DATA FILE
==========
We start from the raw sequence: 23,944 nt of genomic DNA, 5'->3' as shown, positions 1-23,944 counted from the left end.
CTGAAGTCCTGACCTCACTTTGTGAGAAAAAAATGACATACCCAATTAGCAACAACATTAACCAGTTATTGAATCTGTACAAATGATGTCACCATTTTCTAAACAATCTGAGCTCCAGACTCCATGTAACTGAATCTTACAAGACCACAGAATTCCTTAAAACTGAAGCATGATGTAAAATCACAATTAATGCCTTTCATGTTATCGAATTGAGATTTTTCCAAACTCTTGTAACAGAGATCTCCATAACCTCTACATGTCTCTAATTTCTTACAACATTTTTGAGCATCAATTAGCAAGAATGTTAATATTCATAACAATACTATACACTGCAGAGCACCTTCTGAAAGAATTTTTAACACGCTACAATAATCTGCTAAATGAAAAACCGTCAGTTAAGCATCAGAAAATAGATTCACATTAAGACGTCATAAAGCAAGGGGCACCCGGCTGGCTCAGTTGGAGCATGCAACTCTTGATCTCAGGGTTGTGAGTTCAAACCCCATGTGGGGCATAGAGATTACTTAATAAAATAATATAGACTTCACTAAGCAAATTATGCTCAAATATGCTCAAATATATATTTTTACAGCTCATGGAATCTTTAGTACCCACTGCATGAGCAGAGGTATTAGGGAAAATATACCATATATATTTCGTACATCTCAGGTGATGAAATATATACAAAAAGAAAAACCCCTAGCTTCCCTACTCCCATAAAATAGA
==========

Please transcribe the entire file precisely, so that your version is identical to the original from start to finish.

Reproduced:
We start from the raw sequence: 23,944 nt of genomic DNA, 5'->3' as shown, positions 1-23,944 counted from the left end.
CTGAAGTCCTGACCTCACTTTGTGAGAAAAAAATGACATACCCAATTAGCAACAACATTAACCAGTTATTGAATCTGTACAAATGATGTCACCATTTTCTAAACAATCTGAGCTCCAGACTCCATGTAACTGAATCTTACAAGACCACAGAATTCCTTAAAACTGAAGCATGATGTAAAATCACAATTAATGCCTTTCATGTTATCGAATTGAGATTTTTCCAAACTCTTGTAACAGAGATCTCCATAACCTCTACATGTCTCTAATTTCTTACAACATTTTTGAGCATCAATTAGCAAGAATGTTAATATTCATAACAATACTATACACTGCAGAGCACCTTCTGAAAGAATTTTTAACACGCTACAATAATCTGCTAAATGAAAAACCGTCAGTTAAGCATCAGAAAATAGATTCACATTAAGACGTCATAAAGCAAGGGGCACCCGGCTGGCTCAGTTGGAGCATGCAACTCTTGATCTCAGGGTTGTGAGTTCAAACCCCATGTGGGGCATAGAGATTACTTAATAAAATAATATAGACTTCACTAAGCAAATTATGCTCAAATATGCTCAAATATATATTTTTACAGCTCATGGAATCTTTAGTACCCACTGCATGAGCAGAGGTATTAGGGAAAATATACCATATATATTTCGTACATCTCAGGTGATGAAATATATACAAAAAGAAAAACCCCTAGCTTCCCTACTCCCATAAAATAGA